The first point that you must perform below is to use the frequency of the emitted photon to calculate its wavelength.

As you understand, frequency and also wavelength have an inverse relationship defined by the equation

#color(blue)(ul(color(black)(nu * lamda = c)))#

Here

#nu# is the frequency of the photon#c# is the rate of light in a vacuum, commonly given as #3 * 10^8# #"m s"^(-1)#

Plug in your value to find

#lamda = (3 * 10^8color(white)(.)"m" color(red)(cancel(color(black)("s"^(-1)))))/(6.90 * 10^(14)color(red)(cancel(color(black)("s"^(-1))))) = 4.348 * 10^(-7)# #"m"#

Now, the connection in between the wavesize of the emitted photon and the major quantum numbers of the orbitals from which and also to which the shift is being made is offered by the Rydberg equation

#1/(lamda_"e") = R * (1/n_1^2 - 1/n_2^2)#

Here

#lamda_"e"# is the wavelength of the emitted photon (in a vacuum)#R# is the Rydberg constant, equal to #1.097 * 10^(7)# #"m"^(-1)##n_1# represents the major quantum number of the orbital that is lower in energy#n_2# represents the principal quantum number of the orbital that is better in energy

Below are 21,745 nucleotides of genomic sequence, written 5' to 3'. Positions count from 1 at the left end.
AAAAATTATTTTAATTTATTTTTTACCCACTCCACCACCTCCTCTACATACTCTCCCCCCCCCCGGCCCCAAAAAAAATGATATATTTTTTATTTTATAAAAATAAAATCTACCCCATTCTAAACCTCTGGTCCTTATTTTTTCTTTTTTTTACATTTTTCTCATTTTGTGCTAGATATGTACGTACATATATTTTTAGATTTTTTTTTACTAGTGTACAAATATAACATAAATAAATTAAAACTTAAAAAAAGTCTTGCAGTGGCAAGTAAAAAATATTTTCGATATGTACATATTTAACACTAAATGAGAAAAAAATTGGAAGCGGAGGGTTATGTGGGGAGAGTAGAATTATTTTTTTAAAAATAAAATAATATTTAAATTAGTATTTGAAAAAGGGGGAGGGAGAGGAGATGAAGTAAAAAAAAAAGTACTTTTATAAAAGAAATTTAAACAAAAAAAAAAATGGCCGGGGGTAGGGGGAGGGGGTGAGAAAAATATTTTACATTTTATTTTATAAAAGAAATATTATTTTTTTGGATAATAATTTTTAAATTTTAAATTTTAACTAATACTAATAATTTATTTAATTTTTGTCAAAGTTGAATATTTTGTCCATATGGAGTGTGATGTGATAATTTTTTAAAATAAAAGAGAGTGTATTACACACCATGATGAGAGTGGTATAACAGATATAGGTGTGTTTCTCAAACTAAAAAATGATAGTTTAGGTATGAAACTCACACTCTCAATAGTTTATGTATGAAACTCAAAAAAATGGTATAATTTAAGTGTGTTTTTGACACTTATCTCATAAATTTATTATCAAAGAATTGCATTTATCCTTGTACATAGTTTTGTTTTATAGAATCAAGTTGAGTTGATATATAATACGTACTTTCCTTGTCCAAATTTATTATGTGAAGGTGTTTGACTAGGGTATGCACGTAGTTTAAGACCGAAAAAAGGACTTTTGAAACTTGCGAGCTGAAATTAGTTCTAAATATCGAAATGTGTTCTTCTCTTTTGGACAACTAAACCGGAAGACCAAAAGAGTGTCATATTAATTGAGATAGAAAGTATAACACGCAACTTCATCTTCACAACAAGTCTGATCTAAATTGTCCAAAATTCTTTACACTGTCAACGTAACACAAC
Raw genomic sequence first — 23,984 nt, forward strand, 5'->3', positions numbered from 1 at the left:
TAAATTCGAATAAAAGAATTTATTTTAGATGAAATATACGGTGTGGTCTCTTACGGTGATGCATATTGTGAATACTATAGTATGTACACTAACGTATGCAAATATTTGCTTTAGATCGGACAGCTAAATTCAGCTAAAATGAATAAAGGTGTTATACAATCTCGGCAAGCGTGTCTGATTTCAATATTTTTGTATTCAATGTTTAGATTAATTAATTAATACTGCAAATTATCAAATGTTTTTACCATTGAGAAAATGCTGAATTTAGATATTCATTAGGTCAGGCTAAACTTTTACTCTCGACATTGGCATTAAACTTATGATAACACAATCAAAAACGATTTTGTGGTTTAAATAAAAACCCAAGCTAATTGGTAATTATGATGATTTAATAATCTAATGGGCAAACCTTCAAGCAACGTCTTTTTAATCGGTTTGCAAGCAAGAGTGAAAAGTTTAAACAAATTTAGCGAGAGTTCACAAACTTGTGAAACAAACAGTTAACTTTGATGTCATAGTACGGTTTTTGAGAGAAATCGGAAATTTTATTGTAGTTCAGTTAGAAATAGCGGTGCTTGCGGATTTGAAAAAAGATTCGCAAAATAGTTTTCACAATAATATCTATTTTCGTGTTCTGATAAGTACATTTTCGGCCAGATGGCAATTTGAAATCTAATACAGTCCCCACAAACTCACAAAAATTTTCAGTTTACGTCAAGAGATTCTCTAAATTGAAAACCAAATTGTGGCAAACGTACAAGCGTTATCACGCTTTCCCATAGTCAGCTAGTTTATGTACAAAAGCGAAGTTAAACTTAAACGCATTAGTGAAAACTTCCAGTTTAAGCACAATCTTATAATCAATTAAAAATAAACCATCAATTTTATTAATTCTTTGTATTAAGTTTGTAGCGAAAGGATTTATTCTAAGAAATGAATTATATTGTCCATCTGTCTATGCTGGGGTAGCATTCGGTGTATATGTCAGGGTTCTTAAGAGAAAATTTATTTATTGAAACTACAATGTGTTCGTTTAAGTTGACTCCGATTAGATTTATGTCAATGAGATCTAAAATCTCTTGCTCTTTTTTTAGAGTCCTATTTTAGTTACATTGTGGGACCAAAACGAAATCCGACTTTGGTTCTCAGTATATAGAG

Now, you know that your electron emits an electron, so appropriate from the start, you understand that the major quantum number of the orbital that is higher in energy will certainly be #n_2 = 5#.

In other words, the principal quantum variety of the final orbital in this shift must be # because a photon is being emitted, not absorbed. So, rearselection the Rydberg equation to isolate #n_1#

#1/(lamda_ "e") = R/n_1^2 - R/n_2^2#

#R/n_1^2 = 1/(lamda_ "e") + R/n_2^2#

#R/n_1^2 = (n_2^2 + lamda_ "e" * R)/(lamda_ "e" * n_2^2) means n_1 = sqrt((R * lamda_ "e" * n_2^2)/(n_2^2 + lamda_ "e" * R))#

Plug in your values to find

#n_1 = sqrt(( 1.097 * color(blue)(cancel(color(black)(10^7))) color(red)(cancel(color(black)("m"^(-1)))) * 4.348 * color(blue)(cancel(color(black)(10^(-7))))color(red)(cancel(color(black)("m"))) * 5^2)/(5^2 + 4.348 * color(blue)(cancel(color(black)(10^(-7))))color(red)(cancel(color(black)("m"))) * 1.097 * color(blue)(cancel(color(black)(10^7)))color(red)(cancel(color(black)("m"^(-1))))))#

#n_1 = 2.001384 ~~ 2#

Therefore, you can say that your electron is undergoing a #n=5 -> n= 2# transition. This shift is located in the visible component of the EM spectrum and also is component of the Balmer series.